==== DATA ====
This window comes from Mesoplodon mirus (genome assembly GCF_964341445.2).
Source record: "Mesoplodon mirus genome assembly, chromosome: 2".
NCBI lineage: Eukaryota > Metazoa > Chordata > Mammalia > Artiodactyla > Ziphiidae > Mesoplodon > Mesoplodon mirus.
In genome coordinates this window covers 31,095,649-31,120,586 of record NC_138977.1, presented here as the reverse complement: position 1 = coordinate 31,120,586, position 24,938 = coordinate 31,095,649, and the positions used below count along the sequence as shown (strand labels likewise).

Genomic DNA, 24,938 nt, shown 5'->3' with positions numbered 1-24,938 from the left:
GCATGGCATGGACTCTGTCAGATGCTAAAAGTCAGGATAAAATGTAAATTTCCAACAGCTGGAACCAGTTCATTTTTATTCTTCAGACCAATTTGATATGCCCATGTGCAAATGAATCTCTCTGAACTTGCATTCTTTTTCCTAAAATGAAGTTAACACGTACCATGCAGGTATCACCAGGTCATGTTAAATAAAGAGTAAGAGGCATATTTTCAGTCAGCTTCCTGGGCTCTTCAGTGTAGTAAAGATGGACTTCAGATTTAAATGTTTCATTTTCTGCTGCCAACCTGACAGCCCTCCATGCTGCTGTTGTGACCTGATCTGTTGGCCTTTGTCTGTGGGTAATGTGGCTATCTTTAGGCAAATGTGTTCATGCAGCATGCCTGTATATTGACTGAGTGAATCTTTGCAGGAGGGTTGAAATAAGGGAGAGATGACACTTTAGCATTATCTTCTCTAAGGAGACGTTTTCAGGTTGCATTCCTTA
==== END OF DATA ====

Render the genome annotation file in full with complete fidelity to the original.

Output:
This window comes from Mesoplodon mirus (genome assembly GCF_964341445.2).
Source record: "Mesoplodon mirus genome assembly, chromosome: 2".
NCBI lineage: Eukaryota > Metazoa > Chordata > Mammalia > Artiodactyla > Ziphiidae > Mesoplodon > Mesoplodon mirus.
In genome coordinates this window covers 31,095,649-31,120,586 of record NC_138977.1, presented here as the reverse complement: position 1 = coordinate 31,120,586, position 24,938 = coordinate 31,095,649, and the positions used below count along the sequence as shown (strand labels likewise).

Genomic DNA, 24,938 nt, shown 5'->3' with positions numbered 1-24,938 from the left:
GCATGGCATGGACTCTGTCAGATGCTAAAAGTCAGGATAAAATGTAAATTTCCAACAGCTGGAACCAGTTCATTTTTATTCTTCAGACCAATTTGATATGCCCATGTGCAAATGAATCTCTCTGAACTTGCATTCTTTTTCCTAAAATGAAGTTAACACGTACCATGCAGGTATCACCAGGTCATGTTAAATAAAGAGTAAGAGGCATATTTTCAGTCAGCTTCCTGGGCTCTTCAGTGTAGTAAAGATGGACTTCAGATTTAAATGTTTCATTTTCTGCTGCCAACCTGACAGCCCTCCATGCTGCTGTTGTGACCTGATCTGTTGGCCTTTGTCTGTGGGTAATGTGGCTATCTTTAGGCAAATGTGTTCATGCAGCATGCCTGTATATTGACTGAGTGAATCTTTGCAGGAGGGTTGAAATAAGGGAGAGATGACACTTTAGCATTATCTTCTCTAAGGAGACGTTTTCAGGTTGCATTCCTTA